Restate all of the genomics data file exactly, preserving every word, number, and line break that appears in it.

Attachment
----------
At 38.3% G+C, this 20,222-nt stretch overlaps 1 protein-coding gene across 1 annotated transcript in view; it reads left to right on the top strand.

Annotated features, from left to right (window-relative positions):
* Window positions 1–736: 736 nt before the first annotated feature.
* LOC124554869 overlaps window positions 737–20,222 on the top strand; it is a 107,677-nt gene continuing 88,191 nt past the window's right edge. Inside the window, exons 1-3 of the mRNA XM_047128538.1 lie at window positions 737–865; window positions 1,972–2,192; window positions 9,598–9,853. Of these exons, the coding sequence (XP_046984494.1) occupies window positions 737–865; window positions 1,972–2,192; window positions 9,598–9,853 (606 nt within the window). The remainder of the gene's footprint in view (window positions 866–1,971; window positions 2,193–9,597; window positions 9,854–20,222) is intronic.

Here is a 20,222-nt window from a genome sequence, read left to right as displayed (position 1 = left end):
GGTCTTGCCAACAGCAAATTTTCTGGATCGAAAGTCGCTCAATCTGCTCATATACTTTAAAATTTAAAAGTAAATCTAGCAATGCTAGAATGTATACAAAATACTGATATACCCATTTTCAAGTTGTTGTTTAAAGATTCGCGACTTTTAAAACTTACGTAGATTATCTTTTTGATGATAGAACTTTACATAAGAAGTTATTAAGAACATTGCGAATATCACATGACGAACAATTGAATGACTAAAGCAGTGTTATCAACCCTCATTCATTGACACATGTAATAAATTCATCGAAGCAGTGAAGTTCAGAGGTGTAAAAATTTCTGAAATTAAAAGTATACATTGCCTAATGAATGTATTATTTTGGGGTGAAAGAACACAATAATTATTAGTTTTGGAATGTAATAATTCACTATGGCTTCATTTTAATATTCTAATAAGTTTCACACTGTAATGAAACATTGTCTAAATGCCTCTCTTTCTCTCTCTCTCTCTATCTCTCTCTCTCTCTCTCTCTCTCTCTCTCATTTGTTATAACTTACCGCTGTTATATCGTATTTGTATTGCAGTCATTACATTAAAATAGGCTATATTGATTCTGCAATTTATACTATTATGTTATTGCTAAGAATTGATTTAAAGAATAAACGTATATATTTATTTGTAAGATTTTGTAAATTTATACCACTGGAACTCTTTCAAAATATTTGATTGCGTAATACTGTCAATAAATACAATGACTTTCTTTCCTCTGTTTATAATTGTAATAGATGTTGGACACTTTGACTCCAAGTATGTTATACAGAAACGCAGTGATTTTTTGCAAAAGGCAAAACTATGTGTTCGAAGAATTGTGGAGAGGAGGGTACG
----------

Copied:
At 38.3% G+C, this 20,222-nt stretch overlaps 1 protein-coding gene across 1 annotated transcript in view; it reads left to right on the top strand.

Annotated features, from left to right (window-relative positions):
* Window positions 1–736: 736 nt before the first annotated feature.
* LOC124554869 overlaps window positions 737–20,222 on the top strand; it is a 107,677-nt gene continuing 88,191 nt past the window's right edge. Inside the window, exons 1-3 of the mRNA XM_047128538.1 lie at window positions 737–865; window positions 1,972–2,192; window positions 9,598–9,853. Of these exons, the coding sequence (XP_046984494.1) occupies window positions 737–865; window positions 1,972–2,192; window positions 9,598–9,853 (606 nt within the window). The remainder of the gene's footprint in view (window positions 866–1,971; window positions 2,193–9,597; window positions 9,854–20,222) is intronic.

Here is a 20,222-nt window from a genome sequence, read left to right as displayed (position 1 = left end):
GGTCTTGCCAACAGCAAATTTTCTGGATCGAAAGTCGCTCAATCTGCTCATATACTTTAAAATTTAAAAGTAAATCTAGCAATGCTAGAATGTATACAAAATACTGATATACCCATTTTCAAGTTGTTGTTTAAAGATTCGCGACTTTTAAAACTTACGTAGATTATCTTTTTGATGATAGAACTTTACATAAGAAGTTATTAAGAACATTGCGAATATCACATGACGAACAATTGAATGACTAAAGCAGTGTTATCAACCCTCATTCATTGACACATGTAATAAATTCATCGAAGCAGTGAAGTTCAGAGGTGTAAAAATTTCTGAAATTAAAAGTATACATTGCCTAATGAATGTATTATTTTGGGGTGAAAGAACACAATAATTATTAGTTTTGGAATGTAATAATTCACTATGGCTTCATTTTAATATTCTAATAAGTTTCACACTGTAATGAAACATTGTCTAAATGCCTCTCTTTCTCTCTCTCTCTCTATCTCTCTCTCTCTCTCTCTCTCTCTCTCTCATTTGTTATAACTTACCGCTGTTATATCGTATTTGTATTGCAGTCATTACATTAAAATAGGCTATATTGATTCTGCAATTTATACTATTATGTTATTGCTAAGAATTGATTTAAAGAATAAACGTATATATTTATTTGTAAGATTTTGTAAATTTATACCACTGGAACTCTTTCAAAATATTTGATTGCGTAATACTGTCAATAAATACAATGACTTTCTTTCCTCTGTTTATAATTGTAATAGATGTTGGACACTTTGACTCCAAGTATGTTATACAGAAACGCAGTGATTTTTTGCAAAAGGCAAAACTATGTGTTCGAAGAATTGTGGAGAGGAGGGTACG